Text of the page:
Catfish are native to North America. Since you may know, catfish are bottom feeders with slick, shiny skin and no scales, often called “Mr. Whiskers.” They prey on algae and prefer “dead stinky bait” as opposed to better, live alternatives. They feed at night and may be predators. The majority are sleek and quick, however many have now been proven to grow over 50 pounds. Catfish called Bull Heads are even more of a scavenger and prey on decaying organic matter. Bull Heads are not the fighters that Channel Catfish are and become a simpler catch.
Some manufacturers may think of their distributors in exactly the same vernacular. They may believe distributors are slick, quick, and desperate to prey on the almighty dollar. They say distributors “bottom-feed” on rebates, discounts and special promotions, preferring lowered prices (i.e., dead stinky bait) as opposed to the effort of selling value. Manufacturers believe some distributors have cultivated large and lazy, demonstrating the “Cadillac and Boat” syndrome. “I’ve all I want, a Cadillac and my bass boat, so why break my neck trying to recapture even more market share?”
After spending a lot more than 35 years in the distribution business, I must admit that I’ve run into a couple of distributors who fit that description. But they’re the exception, not the rule. Most distributors work very difficult, and are honest and loyal for their manufacturer. They recognize that they are only as good as the support they receive from their manufacturer. But additionally they recognize the reciprocal nature of the relationship. In other words, the more support that distributors give manufacturers through investments in market share growth, then the more support they’ll receive from the manufacturer.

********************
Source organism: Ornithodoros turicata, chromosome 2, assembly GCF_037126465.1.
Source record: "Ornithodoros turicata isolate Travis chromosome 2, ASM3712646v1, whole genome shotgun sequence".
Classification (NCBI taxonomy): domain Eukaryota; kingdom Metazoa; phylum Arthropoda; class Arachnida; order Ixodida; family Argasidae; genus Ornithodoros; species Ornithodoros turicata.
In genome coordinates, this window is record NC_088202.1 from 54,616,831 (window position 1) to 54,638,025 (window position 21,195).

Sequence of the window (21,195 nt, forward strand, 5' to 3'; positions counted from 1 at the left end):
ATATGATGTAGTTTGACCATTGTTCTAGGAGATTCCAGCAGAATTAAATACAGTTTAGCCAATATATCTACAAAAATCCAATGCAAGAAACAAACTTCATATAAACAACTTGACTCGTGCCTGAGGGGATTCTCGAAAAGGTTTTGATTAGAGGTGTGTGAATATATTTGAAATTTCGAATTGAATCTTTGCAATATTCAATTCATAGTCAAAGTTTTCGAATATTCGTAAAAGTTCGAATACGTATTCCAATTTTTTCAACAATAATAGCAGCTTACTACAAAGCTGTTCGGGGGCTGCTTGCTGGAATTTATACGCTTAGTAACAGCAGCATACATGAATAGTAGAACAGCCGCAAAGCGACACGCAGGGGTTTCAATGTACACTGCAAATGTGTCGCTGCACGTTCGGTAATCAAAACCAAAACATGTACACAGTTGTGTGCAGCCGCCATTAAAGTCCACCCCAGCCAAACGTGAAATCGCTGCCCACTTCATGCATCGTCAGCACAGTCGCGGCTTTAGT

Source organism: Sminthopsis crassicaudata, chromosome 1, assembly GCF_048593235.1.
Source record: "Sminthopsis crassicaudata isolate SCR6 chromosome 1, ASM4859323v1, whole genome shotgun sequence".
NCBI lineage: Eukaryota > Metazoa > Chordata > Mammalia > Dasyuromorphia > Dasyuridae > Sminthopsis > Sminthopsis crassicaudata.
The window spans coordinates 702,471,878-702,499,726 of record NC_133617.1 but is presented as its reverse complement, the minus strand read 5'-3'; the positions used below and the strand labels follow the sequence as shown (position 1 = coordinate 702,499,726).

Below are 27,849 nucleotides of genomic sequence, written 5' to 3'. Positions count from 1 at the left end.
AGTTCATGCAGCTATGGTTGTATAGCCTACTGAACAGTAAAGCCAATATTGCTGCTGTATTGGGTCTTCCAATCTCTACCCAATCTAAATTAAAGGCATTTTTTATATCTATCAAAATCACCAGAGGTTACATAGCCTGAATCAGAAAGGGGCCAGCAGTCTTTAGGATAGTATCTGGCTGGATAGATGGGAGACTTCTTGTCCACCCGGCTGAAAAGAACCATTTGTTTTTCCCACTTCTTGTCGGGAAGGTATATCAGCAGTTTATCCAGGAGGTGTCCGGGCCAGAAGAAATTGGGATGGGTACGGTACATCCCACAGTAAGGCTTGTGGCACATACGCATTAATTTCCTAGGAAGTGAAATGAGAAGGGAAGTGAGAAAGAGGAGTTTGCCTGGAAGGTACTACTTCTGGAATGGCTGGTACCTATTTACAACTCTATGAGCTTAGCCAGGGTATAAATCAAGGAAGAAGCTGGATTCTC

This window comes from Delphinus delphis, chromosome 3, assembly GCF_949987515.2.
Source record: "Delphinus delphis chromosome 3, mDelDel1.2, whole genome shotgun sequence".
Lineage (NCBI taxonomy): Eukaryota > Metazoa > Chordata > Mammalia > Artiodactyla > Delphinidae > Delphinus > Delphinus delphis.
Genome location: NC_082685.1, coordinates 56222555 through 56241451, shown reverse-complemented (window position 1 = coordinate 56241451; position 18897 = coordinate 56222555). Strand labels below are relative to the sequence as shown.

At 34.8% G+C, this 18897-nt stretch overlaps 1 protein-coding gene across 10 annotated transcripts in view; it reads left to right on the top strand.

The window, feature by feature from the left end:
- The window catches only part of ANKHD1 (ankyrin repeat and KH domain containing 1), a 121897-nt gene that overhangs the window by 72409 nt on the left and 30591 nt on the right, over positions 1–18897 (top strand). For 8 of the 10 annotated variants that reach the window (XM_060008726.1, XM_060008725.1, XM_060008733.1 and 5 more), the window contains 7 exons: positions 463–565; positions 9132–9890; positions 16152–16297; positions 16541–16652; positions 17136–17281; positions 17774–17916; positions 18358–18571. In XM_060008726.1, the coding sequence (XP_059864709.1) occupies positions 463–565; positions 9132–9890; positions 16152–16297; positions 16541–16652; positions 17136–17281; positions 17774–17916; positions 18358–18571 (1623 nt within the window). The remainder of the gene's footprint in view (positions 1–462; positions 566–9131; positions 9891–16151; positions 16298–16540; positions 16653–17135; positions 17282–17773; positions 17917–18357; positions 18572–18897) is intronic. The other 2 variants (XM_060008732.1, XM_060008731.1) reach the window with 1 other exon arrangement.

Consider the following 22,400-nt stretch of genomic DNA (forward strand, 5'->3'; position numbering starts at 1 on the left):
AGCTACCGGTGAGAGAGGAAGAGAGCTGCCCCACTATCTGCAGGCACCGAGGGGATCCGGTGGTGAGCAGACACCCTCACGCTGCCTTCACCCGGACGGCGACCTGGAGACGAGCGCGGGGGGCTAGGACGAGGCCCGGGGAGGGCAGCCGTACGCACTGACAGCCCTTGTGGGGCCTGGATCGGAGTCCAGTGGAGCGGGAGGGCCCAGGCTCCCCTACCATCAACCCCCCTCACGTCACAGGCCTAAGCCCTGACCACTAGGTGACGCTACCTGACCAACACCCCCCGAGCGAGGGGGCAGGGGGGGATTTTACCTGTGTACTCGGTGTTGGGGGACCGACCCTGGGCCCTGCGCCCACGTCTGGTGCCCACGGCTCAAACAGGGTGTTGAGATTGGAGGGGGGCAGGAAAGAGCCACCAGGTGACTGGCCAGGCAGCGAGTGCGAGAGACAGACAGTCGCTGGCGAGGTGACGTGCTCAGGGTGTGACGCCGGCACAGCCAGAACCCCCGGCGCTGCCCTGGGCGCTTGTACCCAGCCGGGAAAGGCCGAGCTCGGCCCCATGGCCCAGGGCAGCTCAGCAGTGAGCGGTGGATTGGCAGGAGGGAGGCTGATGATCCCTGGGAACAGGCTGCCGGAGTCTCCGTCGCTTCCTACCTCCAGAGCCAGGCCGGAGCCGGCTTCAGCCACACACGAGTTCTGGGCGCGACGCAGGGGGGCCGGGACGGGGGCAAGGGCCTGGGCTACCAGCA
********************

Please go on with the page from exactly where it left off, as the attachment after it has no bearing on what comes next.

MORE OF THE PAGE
Distributors provide tremendous value. Most manufacturers understand this and will openly admit it, while some achieve this begrudgingly. Manufacturers who truly operate in a partnership relationship not just acknowledge the distribution value, nevertheless they seek to leverage that value at every opportunity. What value does distribution provide? The worth can differ by industry and product, but it includes some if not all the following:
Some manufacturers don’t acknowledge this value openly and live in a “Love-Hate” relationship making use of their distributors. They can’t live with ’em and they can’t live without ’em. Of course it’s true that the few distributors deserve this negative opinion. You can find those people who have made fortunes since they had products with exceptional brand equity in exclusive or selective territories that required only answering the device to have rich. Several of those distributors have failed to reinvest inside their business, putting personal needs in front of business needs. Proper the end of the merchandise life cycle nears and innovative distribution is required for new service introduction and support, the commitment, desire and competence on the distributor level is usually lacking. These circumstances just fuel the fire of manufacturers’ low opinion of distribution. Fortunately we believe these scenarios make up just a small minority, so we have to work to improve any negative generalizations.
We must recognize that there surely is a different business mindset between the distributor and the manufacturer. By understanding both perspectives better, each party can work toward an improved partnership relationship. Producer prefers to have a contract with point-of-sales information. Their contract would state, you is going to do “this,” and in the event that you don’t, “these” are the effects, and incidentally, our deal may be cancelled with a thirty-day notice. On another hand, the distributor prefers a partnership covenant that says should you “this,” we is going to do “that,” and together we shall grow market share.